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The 3 Things You Are Doing Wrong When Giving Feedback [VIDEO]

Katie Novak
Katie Novak
July 25, 2023

Traditional approaches to feedback require teachers to collect student work and spend time giving written feedback during their prep periods (when they could be co-designing dynamic learning experiences) or at home (when they should be relaxing and spending time focusing on self-care). This workflow is time-consuming, often ineffective, and puts all the pressure on the teacher to think critically about student work. Let’s look at three major challenges posed by giving feedback in this traditional workflow.

Feedback Is Infrequent and Focuses on Minutiae

Even though teachers know feedback is an essential part of the learning process, it is easy to neglect because it is time-consuming to give. Not only do most teachers take feedback home, spending hours of their evenings and weekends leaving comments on student work, but the scope of feedback is far too wide. And the wider the scope, the more time teachers spend on each piece of student work. Most teachers have between 30 and 160 students. That teacher-student ratio means that if a single teacher spends three minutes with each piece of student work (a modest amount by most teachers’ standards!), they invest anywhere from ninety minutes to eight hours of time providing feedback to their students on a single assignment. If that is work that follows a teacher home, it makes sense that teachers would not provide feedback frequently.

Feedback Happens in Isolation

Feedback is an opportunity for a conversation between the teacher and the student. Yet students often complete work in isolation at home, teachers provide feedback in isolation, and that feedback is then delivered to students for them to digest in isolation. This traditional workflow does not create space for a conversation about the student’s progress. There are also fewer opportunities in this workflow for students to ask questions or seek additional support if feedback is unclear or they are unsure how to act. As a result, some students do not do anything with the feedback they get, which is incredibly frustrating after the time teachers have invested in providing notes and suggestions.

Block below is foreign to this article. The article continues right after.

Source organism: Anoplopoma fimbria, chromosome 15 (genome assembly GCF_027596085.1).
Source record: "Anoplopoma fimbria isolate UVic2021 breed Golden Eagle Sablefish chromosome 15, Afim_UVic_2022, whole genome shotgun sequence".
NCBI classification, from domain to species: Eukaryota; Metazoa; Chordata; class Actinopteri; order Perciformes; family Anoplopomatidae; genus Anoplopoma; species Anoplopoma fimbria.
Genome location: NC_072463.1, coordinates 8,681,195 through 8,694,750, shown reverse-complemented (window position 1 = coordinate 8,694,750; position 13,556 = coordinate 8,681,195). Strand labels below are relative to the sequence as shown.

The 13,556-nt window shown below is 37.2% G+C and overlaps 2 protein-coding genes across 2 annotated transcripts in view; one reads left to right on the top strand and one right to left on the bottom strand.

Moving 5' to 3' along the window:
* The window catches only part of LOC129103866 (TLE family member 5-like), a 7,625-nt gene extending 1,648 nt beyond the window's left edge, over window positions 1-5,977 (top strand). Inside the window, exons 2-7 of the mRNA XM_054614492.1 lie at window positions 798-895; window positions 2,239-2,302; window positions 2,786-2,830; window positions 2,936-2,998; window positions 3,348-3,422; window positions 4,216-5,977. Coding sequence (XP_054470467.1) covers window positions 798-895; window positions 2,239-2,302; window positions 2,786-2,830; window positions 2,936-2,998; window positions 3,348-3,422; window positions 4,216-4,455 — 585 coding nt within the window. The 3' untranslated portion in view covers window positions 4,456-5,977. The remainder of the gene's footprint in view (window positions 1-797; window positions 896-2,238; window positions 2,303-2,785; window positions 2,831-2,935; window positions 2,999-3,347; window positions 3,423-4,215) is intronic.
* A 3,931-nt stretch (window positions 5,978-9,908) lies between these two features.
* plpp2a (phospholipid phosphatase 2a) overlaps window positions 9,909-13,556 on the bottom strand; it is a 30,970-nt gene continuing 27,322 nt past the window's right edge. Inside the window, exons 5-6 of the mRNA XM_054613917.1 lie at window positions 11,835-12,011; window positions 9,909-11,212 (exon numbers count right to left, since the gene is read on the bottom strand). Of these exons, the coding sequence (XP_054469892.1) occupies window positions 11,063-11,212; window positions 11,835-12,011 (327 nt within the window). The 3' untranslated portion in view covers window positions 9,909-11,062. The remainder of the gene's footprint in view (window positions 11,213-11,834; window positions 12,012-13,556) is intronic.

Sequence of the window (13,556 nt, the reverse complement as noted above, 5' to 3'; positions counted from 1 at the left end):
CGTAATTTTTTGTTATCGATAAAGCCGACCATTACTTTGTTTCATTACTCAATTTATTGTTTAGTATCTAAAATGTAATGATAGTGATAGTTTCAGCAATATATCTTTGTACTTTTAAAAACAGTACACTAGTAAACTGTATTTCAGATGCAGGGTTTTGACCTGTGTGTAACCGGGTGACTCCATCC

Feedback Is Provided on Finished Products

Often, feedback is relegated to finished products. Students complete an assignment and submit it for a grade. Teachers review the work, providing comments, suggestions, and corrections. However, at that point, there is zero incentive for students to do anything with the feedback. By contrast, teachers who provide feedback as students work give them the tools and support they need to grow and develop as they progress through an assignment or task. This makes feedback relevant and valuable because it helps students to create a stronger finished product.

So, not only do the traditional approaches to feedback create mountains of work that teachers haul home, but the time investment does not yield significant results in terms of student growth and development. How do we make feedback more effective and sustainable? How do we get more eyes on student work to ensure the teacher isn’t the only person responsible for thinking critically about work and giving students feedback?

We need to shift to a student-led approach and provide feedback during the process, involve more indivudals in the feedback process and reduce the burden on teachers. 

To get started, check out the video below from co-authors Catlin Tucker and Katie Novak. Then for more tips and templates on how to shift traditional workflows and place students at the center of their learning, explore The Shift to Student-Led: Reimagining Classroom Workflows with UDL and Blended Learning.


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